Audit fee increases don’t lead to better audit quality, says study
Increases in audit fees paid by public companies aren’t necessarily producing better audit quality, according to a new report.
The study, conducted by Lili Sun, an associate professor of accounting at the University of North Texas, Michael Ettredge of the University of Kansas and Matthew Sherwood of the University of Massachusetts Amherst, examined audits of internal control under Section 404(b) of the Sarbanes-Oxley Act of 2002. It will be appearing in a forthcoming issue of the Journal of Accounting and Public Policy.
“We find the small accelerated filers have the largest fee shock, which averages 107.8 percent, and large accelerated filers have a fee increase of 86.4 percent,” said Sun. “What is more interesting and which is not documented in prior studies is we also find nonaccelerated filers experience a fee shock even though they are not required to comply with 404(b). We interpret that as an increase in audit pricing charged by the audit firms due to an increase in demand without a corresponding increase in experienced auditors, the supply side.”
The study didn’t find any trend toward an overall decline in audit quality. “We didn’t see audit quality going down,” said Sun. “The key is we looked at the correspondence between the audit fee and audit quality. In other words, we found that one unit of fee increase does not correspond to one unit of audit quality change. All the fee increases do not translate into audit quality improvement. We didn’t claim there is no audit quality improvement following 404(b). What we find is that all the enormous fee increases do not translate into improvements in audit quality.”
On the other hand, the researchers didn’t find any great increase in audit quality. “We didn’t see much improvement either,” said Sun. “The paper documented several reasons to explain this finding. We know when 404(b) was first implemented, AS 2, Auditing Standard 2, the corresponding internal control audit standard, was a very debatable standard. It requires a lot of unnecessary and wasteful audit effort. That’s why the PCAOB eventually replaced it with AS 5 in 2007.”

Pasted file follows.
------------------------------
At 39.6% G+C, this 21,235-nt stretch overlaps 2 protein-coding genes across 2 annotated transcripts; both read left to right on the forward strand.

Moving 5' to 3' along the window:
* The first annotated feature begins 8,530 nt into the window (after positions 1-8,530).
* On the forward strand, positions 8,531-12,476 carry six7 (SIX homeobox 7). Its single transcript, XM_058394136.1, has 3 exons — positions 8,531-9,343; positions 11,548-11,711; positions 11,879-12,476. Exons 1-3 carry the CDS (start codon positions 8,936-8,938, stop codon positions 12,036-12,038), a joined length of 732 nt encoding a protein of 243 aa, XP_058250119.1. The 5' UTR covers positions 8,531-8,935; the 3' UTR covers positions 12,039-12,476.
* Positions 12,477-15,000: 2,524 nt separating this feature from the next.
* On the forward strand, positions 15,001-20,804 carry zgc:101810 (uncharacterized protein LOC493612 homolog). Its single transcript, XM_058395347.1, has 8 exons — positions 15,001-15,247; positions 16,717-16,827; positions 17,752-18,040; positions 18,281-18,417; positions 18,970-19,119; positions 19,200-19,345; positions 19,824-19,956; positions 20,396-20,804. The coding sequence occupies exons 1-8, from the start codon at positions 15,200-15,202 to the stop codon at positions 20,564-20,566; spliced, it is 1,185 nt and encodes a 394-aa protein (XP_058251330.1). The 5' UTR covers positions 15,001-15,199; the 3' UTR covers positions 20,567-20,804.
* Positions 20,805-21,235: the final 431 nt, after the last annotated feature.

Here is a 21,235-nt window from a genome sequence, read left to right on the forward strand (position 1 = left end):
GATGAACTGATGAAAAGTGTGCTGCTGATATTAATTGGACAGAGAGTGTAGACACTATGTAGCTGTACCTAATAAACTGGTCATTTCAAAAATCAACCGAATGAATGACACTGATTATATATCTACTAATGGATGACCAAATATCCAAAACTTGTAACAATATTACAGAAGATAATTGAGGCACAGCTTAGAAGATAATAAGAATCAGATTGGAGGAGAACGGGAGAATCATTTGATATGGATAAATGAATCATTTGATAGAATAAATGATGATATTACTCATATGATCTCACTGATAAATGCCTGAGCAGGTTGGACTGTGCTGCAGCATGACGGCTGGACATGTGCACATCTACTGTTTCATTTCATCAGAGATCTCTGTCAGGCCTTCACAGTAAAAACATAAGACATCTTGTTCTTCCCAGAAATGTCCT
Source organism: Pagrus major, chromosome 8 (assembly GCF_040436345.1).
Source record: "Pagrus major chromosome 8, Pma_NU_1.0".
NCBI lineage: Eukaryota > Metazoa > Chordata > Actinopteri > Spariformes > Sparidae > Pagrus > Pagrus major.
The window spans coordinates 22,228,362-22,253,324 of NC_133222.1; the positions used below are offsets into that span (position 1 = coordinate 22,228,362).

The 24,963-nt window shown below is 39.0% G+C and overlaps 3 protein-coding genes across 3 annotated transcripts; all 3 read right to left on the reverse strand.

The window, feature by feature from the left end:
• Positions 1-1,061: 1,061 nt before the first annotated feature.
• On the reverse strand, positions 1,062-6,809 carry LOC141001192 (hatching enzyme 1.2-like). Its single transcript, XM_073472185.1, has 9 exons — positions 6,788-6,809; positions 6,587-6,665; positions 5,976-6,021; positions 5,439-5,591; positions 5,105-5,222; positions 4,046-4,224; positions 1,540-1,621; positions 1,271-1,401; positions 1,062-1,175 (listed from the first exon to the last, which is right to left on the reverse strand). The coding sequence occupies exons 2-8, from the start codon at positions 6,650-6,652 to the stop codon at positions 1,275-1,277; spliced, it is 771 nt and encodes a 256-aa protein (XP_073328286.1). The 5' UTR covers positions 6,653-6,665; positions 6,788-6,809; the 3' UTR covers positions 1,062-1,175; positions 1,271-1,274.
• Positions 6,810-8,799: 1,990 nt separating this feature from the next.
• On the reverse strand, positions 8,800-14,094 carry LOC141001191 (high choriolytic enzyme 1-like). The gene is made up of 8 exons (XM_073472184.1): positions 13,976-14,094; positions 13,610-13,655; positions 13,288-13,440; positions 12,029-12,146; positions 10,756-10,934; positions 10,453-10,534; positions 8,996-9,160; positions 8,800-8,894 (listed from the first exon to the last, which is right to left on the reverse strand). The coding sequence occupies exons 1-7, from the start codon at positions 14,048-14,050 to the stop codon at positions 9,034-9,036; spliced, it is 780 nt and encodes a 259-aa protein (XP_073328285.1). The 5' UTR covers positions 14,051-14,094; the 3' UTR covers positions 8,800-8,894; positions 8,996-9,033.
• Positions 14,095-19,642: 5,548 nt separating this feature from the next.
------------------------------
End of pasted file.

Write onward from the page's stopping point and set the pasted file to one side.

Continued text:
The paper didn’t examine whether AS 5 has led to an improvement in audit quality.
Sun believes the audit fee increases have led companies to budget more for audits as opposed to other business goals. “We document in this paper the enormous costs imposed on public clients, and we don’t see the corresponding audit quality improvements,” she said. “The increase in audit fees does not translate immediately into audit quality. Those huge costs spent on 404 internal control audits could have been spent on other investments or strategic business investments or some other business operations. However, I would be very cautious in drawing a conclusion in terms of whether the costs of SOX outweigh the benefits because it does require further evidence to debate between the costs and the benefits. Our study mainly focuses on the cost side, and we also touch a little bit on the audit quality side, and we don’t find immediate improvements in audit quality corresponding to audit fee increases. But it doesn’t mean the costs definitely outweigh the benefits, so I would be very cautious in drawing that conclusion. I think additional research is desirable.”
The researchers found an impact on smaller companies from the audit requirements in terms of finding qualified auditors.
“We find nonaccelerated filers, which are not required on the 404(b) implementation, also saw an increase of fee of about 43 percent,” said Sun. “This could be an unintended consequence of SOX 404(b). Even though those firms were not subject to the requirements, we saw the increases. We conjecture it’s due to the audit price and the audit demand and supply imbalance, which increases as the demand goes higher without a corresponding supply of experienced auditors. The audit pricing goes up per unit of audit effort.”